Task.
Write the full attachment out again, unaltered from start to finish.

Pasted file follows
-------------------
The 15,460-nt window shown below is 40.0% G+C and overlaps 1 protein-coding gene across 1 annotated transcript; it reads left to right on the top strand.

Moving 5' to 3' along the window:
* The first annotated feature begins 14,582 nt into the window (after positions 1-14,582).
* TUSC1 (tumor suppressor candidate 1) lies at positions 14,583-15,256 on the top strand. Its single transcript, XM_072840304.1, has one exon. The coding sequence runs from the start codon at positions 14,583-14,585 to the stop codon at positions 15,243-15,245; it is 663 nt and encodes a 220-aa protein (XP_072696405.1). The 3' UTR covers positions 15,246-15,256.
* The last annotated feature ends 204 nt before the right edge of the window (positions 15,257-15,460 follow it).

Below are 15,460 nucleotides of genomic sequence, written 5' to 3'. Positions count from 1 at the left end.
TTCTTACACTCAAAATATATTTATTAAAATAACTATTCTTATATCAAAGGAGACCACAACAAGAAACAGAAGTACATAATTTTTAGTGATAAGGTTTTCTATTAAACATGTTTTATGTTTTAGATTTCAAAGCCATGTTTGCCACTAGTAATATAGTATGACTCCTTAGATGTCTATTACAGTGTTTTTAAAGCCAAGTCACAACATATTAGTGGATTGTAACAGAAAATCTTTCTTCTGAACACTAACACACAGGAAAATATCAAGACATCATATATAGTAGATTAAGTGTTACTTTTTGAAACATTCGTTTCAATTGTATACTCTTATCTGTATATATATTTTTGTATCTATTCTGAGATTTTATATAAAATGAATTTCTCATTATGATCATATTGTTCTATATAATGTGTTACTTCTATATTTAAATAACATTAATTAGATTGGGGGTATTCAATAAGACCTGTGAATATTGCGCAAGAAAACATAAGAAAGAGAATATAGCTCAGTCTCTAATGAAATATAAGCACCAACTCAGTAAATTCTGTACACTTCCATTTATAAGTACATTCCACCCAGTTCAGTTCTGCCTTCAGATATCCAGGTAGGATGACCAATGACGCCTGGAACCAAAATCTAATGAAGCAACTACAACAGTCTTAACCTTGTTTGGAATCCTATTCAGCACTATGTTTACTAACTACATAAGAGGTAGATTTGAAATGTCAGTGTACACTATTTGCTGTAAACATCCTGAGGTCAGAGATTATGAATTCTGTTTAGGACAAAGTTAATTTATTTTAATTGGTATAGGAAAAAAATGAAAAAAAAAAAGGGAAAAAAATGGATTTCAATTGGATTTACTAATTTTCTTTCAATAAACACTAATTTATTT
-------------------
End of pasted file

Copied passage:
The 15,460-nt window shown below is 40.0% G+C and overlaps 1 protein-coding gene across 1 annotated transcript; it reads left to right on the top strand.

Moving 5' to 3' along the window:
* The first annotated feature begins 14,582 nt into the window (after positions 1-14,582).
* TUSC1 (tumor suppressor candidate 1) lies at positions 14,583-15,256 on the top strand. Its single transcript, XM_072840304.1, has one exon. The coding sequence runs from the start codon at positions 14,583-14,585 to the stop codon at positions 15,243-15,245; it is 663 nt and encodes a 220-aa protein (XP_072696405.1). The 3' UTR covers positions 15,246-15,256.
* The last annotated feature ends 204 nt before the right edge of the window (positions 15,257-15,460 follow it).

Below are 15,460 nucleotides of genomic sequence, written 5' to 3'. Positions count from 1 at the left end.
TTCTTACACTCAAAATATATTTATTAAAATAACTATTCTTATATCAAAGGAGACCACAACAAGAAACAGAAGTACATAATTTTTAGTGATAAGGTTTTCTATTAAACATGTTTTATGTTTTAGATTTCAAAGCCATGTTTGCCACTAGTAATATAGTATGACTCCTTAGATGTCTATTACAGTGTTTTTAAAGCCAAGTCACAACATATTAGTGGATTGTAACAGAAAATCTTTCTTCTGAACACTAACACACAGGAAAATATCAAGACATCATATATAGTAGATTAAGTGTTACTTTTTGAAACATTCGTTTCAATTGTATACTCTTATCTGTATATATATTTTTGTATCTATTCTGAGATTTTATATAAAATGAATTTCTCATTATGATCATATTGTTCTATATAATGTGTTACTTCTATATTTAAATAACATTAATTAGATTGGGGGTATTCAATAAGACCTGTGAATATTGCGCAAGAAAACATAAGAAAGAGAATATAGCTCAGTCTCTAATGAAATATAAGCACCAACTCAGTAAATTCTGTACACTTCCATTTATAAGTACATTCCACCCAGTTCAGTTCTGCCTTCAGATATCCAGGTAGGATGACCAATGACGCCTGGAACCAAAATCTAATGAAGCAACTACAACAGTCTTAACCTTGTTTGGAATCCTATTCAGCACTATGTTTACTAACTACATAAGAGGTAGATTTGAAATGTCAGTGTACACTATTTGCTGTAAACATCCTGAGGTCAGAGATTATGAATTCTGTTTAGGACAAAGTTAATTTATTTTAATTGGTATAGGAAAAAAATGAAAAAAAAAAAGGGAAAAAAATGGATTTCAATTGGATTTACTAATTTTCTTTCAATAAACACTAATTTATTT